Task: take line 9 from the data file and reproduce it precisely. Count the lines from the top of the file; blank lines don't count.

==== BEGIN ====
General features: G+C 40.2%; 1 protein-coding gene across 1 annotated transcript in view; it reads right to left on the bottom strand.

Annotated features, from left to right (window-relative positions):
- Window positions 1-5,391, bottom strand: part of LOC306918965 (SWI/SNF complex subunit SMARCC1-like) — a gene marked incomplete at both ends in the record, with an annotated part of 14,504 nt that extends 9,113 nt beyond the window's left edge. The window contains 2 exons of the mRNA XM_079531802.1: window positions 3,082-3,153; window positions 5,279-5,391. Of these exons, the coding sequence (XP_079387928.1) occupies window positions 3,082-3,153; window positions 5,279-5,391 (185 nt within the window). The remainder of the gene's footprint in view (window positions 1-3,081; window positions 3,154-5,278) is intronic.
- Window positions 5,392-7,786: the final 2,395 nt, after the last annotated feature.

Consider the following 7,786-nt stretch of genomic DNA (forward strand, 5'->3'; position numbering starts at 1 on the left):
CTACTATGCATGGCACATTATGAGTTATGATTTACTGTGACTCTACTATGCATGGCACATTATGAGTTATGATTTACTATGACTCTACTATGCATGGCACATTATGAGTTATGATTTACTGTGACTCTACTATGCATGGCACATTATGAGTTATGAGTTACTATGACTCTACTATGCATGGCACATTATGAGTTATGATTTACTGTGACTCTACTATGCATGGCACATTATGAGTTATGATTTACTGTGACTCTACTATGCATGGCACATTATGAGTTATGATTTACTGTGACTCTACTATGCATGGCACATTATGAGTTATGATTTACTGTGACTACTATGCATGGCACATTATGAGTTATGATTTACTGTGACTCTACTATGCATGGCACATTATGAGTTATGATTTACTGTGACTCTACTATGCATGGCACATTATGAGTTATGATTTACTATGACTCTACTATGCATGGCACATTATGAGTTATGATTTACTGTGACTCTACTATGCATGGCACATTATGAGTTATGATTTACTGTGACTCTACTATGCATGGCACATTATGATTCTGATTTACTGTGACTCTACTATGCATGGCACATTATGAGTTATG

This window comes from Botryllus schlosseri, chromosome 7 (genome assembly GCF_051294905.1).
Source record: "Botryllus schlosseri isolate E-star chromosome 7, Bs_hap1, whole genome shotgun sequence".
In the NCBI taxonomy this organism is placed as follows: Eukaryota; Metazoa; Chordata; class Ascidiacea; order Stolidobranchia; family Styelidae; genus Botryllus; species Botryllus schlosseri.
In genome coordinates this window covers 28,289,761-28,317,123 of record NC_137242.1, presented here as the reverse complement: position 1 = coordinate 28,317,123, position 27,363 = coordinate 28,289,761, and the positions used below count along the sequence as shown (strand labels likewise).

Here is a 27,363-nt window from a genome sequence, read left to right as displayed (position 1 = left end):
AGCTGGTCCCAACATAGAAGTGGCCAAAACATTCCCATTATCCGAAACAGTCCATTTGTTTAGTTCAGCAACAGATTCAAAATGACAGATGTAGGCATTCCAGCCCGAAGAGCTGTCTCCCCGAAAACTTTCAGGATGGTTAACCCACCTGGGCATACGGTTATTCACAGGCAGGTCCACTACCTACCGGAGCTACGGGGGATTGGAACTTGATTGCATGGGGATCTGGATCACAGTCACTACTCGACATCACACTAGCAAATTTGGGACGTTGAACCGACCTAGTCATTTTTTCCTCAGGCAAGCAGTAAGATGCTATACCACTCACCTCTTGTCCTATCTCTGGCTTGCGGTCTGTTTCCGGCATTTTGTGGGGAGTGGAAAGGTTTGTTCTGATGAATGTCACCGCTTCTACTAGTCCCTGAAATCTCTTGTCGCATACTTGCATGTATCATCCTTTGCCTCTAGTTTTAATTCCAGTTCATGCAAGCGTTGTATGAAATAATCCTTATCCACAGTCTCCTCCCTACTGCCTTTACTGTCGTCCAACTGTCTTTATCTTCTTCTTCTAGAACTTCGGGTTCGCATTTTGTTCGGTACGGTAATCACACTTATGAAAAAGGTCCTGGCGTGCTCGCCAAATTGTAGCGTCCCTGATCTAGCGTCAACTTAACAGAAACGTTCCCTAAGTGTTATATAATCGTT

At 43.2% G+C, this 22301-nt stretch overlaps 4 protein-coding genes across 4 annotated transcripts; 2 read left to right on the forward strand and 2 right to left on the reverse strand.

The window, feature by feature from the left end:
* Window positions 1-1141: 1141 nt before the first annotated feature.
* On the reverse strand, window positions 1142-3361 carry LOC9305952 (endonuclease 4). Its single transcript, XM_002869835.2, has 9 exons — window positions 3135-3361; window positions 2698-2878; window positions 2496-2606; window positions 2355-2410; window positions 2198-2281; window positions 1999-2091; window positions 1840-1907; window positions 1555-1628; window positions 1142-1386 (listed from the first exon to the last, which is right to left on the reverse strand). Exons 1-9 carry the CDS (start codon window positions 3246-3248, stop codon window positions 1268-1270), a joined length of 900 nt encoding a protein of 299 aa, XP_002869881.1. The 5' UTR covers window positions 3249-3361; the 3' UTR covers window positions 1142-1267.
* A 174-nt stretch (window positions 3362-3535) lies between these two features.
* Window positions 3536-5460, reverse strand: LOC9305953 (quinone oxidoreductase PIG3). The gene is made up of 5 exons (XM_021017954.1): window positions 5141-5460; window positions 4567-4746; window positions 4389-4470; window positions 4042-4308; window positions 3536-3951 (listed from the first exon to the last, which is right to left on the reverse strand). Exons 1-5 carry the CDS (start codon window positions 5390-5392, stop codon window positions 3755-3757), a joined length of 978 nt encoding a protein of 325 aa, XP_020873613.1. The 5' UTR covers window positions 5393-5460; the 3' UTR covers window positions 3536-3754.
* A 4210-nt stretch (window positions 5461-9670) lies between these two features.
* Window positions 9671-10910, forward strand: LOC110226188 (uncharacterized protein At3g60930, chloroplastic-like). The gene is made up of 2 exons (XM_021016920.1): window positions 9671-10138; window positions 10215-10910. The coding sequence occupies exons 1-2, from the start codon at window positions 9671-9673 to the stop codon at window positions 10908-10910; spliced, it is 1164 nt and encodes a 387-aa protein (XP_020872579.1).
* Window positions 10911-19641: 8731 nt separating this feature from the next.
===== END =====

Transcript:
In the NCBI taxonomy this organism is placed as follows: Eukaryota; Metazoa; Chordata; class Ascidiacea; order Stolidobranchia; family Styelidae; genus Botryllus; species Botryllus schlosseri.